Of course, the lion's share of the offline leaders' revenues don't come from online initiatives. More than half of the $154 billion advertising dollars spent in 1998 went to television and newspaper campaigns, according to advertising giant McCann-Erickson. That same year, just $2.1 billion was spent on online advertising, compared with $44.2 billion on newspaper ads and $39 billion on television, according to Jupiter Communications.

Despite limits for the online advertising industry, the brick-and-mortar holding companies that run the nation's largest agencies continue to invest in interactive start-ups.

Omnicom Group, with holdings including advertising and creative agencies BBDO Worldwide, DDB Worldwide and TBWA Worldwide, has invested in Agency.com, Organic Online and other Web services start-ups, setting up a separate group to oversee that venture. Omnicom Group will hold a 24.7 percent stake in Organic after the latter's upcoming IPO. Interpublic was an early investor in USWeb/CKS.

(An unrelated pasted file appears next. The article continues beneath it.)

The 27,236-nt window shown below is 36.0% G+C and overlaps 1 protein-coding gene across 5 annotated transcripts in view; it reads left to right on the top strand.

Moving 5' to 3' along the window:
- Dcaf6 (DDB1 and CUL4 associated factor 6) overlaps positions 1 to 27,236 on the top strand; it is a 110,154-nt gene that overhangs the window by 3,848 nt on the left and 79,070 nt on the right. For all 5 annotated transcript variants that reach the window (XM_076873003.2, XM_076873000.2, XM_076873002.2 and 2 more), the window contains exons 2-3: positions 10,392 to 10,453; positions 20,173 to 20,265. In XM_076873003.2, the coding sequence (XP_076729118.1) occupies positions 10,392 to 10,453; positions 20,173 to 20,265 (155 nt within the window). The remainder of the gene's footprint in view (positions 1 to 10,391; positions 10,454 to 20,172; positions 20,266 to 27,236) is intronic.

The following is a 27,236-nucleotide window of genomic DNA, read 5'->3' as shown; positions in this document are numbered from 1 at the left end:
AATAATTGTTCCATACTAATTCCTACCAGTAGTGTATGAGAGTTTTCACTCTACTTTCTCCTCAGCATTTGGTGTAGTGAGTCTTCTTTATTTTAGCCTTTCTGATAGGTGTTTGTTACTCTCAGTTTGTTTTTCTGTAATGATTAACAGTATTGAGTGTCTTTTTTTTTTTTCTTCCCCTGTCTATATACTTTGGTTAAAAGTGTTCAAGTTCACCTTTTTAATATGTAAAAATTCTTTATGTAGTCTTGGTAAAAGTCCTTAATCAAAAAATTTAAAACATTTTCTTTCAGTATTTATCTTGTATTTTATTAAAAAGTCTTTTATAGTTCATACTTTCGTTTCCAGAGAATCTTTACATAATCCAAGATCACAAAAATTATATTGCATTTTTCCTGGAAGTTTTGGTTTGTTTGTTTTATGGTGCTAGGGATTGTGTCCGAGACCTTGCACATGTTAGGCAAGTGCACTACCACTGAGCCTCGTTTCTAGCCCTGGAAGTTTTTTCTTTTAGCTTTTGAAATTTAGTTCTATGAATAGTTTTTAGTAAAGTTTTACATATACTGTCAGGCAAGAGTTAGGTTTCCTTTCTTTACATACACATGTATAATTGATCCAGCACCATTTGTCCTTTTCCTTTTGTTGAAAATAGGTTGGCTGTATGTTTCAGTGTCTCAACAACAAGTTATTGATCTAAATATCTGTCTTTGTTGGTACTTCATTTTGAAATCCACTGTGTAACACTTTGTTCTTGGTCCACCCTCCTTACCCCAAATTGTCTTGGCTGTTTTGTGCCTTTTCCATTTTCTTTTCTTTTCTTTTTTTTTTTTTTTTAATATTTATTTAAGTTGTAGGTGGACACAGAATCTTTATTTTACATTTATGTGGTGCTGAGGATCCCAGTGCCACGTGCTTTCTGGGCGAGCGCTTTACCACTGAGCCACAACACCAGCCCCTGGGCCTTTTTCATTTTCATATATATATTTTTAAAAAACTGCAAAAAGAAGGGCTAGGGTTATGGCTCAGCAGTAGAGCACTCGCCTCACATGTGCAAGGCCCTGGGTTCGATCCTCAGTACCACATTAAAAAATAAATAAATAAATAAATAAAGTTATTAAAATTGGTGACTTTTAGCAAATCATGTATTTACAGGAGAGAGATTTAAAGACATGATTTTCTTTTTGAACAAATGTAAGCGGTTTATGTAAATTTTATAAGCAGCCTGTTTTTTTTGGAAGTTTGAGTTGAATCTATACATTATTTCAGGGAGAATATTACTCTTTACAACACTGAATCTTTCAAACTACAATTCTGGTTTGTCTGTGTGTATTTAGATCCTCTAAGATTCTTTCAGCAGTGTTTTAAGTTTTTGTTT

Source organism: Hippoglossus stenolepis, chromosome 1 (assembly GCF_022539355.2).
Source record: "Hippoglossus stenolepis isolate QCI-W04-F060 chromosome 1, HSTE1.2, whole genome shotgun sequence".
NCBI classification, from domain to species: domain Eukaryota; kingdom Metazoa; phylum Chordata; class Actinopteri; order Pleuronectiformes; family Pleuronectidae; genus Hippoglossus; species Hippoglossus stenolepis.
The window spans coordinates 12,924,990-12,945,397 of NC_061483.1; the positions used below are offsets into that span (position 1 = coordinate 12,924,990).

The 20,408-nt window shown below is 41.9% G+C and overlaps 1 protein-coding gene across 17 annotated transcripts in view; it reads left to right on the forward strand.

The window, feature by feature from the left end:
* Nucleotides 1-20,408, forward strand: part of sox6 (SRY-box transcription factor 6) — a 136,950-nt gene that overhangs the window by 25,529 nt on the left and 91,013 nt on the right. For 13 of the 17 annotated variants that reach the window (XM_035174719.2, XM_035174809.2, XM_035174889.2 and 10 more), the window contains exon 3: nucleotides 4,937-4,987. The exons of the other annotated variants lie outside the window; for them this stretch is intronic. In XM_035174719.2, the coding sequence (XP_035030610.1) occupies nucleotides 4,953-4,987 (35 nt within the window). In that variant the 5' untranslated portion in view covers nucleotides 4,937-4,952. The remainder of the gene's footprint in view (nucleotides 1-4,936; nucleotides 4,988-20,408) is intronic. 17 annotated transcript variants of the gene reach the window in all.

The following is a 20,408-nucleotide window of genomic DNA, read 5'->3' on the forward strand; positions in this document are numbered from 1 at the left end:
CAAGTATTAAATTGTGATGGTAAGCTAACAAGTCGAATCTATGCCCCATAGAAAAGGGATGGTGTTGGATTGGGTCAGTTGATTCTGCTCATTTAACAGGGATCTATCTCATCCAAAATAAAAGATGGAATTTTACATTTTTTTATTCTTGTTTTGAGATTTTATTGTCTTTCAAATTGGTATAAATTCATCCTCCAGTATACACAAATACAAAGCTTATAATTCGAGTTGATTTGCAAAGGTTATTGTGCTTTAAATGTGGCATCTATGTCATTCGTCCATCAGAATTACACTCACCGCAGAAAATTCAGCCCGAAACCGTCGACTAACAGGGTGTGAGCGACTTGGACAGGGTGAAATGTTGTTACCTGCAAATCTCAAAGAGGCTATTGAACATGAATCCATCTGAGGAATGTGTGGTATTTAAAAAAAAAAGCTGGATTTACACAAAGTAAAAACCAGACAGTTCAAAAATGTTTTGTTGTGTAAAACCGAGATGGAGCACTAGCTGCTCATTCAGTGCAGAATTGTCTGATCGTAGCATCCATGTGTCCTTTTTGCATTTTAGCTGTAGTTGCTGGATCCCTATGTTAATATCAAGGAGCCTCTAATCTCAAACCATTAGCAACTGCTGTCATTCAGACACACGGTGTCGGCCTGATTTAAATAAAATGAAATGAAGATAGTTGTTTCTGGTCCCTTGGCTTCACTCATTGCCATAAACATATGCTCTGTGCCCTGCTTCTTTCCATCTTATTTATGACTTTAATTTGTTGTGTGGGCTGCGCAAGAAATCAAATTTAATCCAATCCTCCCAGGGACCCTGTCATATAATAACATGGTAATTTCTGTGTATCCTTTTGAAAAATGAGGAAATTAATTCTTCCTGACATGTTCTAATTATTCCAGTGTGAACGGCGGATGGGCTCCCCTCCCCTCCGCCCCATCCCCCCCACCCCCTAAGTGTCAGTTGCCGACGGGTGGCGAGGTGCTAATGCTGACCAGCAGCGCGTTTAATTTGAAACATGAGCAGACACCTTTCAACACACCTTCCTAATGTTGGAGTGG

Omnicom Group today said it has acquired a minority interest in Nuforia, an Internet-focused creative services company.

In the meantime, Net-focused agencies are beefing up their ranks with acquisitions and hiring blitzes.

One prime example is Agency.com's acquisitions over the past two years, which include the Primary Group in August 1998; Interactive Solutions and Eagle River Interactive in April; Digital Vision in May; Twinspark Interactive People in July; Interactive Traffic (known as i-traffic) last month; and Visionik earlier this month.

Despite the online agencies' huge growth and some star clients, Ianni predicted big branding campaigns will stay owned by traditional agencies rather than the upstarts. Nonetheless, the interactive firms do pose a threat--particularly if they start expanding into traditional firms' strongholds.

"AOL bought time Warner, not the other way around," Ianni said. "Who's to say Organic won't buy Young & Rubican?"